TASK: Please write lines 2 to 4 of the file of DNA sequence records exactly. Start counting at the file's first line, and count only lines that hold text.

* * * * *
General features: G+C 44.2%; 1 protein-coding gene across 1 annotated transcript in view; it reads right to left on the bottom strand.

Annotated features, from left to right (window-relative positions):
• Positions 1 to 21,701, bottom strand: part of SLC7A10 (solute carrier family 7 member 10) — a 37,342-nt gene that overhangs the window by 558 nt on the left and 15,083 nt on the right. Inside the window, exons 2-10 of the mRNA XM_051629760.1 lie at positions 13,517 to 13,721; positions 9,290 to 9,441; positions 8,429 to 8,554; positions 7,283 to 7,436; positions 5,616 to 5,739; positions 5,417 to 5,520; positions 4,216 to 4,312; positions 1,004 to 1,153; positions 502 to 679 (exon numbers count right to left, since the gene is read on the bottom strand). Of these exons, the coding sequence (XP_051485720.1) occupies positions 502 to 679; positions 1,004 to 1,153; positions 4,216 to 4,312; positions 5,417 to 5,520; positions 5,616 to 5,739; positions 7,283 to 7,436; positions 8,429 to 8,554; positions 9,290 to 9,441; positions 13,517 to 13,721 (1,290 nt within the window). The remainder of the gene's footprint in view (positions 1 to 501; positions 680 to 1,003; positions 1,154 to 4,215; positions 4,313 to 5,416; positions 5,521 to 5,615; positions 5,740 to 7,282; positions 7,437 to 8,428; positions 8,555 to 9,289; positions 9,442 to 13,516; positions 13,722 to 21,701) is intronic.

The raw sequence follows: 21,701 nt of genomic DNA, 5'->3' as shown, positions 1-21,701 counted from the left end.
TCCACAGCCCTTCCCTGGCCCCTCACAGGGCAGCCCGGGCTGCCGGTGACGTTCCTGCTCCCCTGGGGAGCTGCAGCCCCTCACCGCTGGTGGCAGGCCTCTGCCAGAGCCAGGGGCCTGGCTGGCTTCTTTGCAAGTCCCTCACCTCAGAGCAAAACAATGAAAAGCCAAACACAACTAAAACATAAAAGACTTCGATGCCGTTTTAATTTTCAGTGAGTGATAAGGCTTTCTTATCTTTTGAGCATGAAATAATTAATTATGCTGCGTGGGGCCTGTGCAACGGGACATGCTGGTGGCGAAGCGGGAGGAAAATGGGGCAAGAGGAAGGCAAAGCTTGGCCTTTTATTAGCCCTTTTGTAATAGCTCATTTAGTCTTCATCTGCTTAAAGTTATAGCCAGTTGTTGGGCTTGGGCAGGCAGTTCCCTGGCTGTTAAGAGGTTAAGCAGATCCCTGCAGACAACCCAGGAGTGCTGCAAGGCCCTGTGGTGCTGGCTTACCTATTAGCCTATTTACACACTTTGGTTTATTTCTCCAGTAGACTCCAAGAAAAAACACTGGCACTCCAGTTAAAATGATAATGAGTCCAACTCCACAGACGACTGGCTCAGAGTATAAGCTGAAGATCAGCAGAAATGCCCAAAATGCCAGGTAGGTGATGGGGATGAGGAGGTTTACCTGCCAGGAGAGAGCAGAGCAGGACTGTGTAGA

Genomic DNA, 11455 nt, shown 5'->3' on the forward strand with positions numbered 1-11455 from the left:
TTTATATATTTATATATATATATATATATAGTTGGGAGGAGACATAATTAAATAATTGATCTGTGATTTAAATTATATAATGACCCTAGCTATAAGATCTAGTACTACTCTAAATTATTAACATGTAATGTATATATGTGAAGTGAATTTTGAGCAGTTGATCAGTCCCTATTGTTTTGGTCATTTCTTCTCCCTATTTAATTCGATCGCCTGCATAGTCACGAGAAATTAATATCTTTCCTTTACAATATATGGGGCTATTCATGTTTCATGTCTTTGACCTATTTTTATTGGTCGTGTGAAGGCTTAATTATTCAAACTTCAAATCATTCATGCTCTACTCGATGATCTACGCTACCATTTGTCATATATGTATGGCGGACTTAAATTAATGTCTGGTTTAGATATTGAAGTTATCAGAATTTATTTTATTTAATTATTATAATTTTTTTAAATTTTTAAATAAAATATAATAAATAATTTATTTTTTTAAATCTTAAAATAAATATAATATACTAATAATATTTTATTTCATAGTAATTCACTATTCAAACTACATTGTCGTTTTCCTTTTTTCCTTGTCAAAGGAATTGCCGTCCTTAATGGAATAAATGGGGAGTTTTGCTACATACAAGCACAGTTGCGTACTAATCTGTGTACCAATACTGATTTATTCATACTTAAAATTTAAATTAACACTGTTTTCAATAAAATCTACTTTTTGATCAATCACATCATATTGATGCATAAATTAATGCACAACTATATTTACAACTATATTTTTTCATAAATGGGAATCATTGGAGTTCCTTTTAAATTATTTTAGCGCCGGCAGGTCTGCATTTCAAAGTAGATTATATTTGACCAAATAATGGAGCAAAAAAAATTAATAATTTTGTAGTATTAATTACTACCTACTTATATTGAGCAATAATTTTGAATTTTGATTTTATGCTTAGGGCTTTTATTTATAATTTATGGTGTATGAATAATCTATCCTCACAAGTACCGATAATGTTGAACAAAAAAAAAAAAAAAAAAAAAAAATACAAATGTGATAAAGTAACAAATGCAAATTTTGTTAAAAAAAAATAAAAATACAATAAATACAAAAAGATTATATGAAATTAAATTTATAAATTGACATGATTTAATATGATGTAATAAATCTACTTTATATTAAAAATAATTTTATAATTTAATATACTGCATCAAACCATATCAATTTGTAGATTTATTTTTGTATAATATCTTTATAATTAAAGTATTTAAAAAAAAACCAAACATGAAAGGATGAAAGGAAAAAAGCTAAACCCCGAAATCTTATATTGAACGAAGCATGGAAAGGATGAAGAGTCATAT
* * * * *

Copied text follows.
Annotated features, from left to right (window-relative positions):
• Positions 1 to 21,701, bottom strand: part of SLC7A10 (solute carrier family 7 member 10) — a 37,342-nt gene that overhangs the window by 558 nt on the left and 15,083 nt on the right. Inside the window, exons 2-10 of the mRNA XM_051629760.1 lie at positions 13,517 to 13,721; positions 9,290 to 9,441; positions 8,429 to 8,554; positions 7,283 to 7,436; positions 5,616 to 5,739; positions 5,417 to 5,520; positions 4,216 to 4,312; positions 1,004 to 1,153; positions 502 to 679 (exon numbers count right to left, since the gene is read on the bottom strand). Of these exons, the coding sequence (XP_051485720.1) occupies positions 502 to 679; positions 1,004 to 1,153; positions 4,216 to 4,312; positions 5,417 to 5,520; positions 5,616 to 5,739; positions 7,283 to 7,436; positions 8,429 to 8,554; positions 9,290 to 9,441; positions 13,517 to 13,721 (1,290 nt within the window). The remainder of the gene's footprint in view (positions 1 to 501; positions 680 to 1,003; positions 1,154 to 4,215; positions 4,313 to 5,416; positions 5,521 to 5,615; positions 5,740 to 7,282; positions 7,437 to 8,428; positions 8,555 to 9,289; positions 9,442 to 13,516; positions 13,722 to 21,701) is intronic.

The raw sequence follows: 21,701 nt of genomic DNA, 5'->3' as shown, positions 1-21,701 counted from the left end.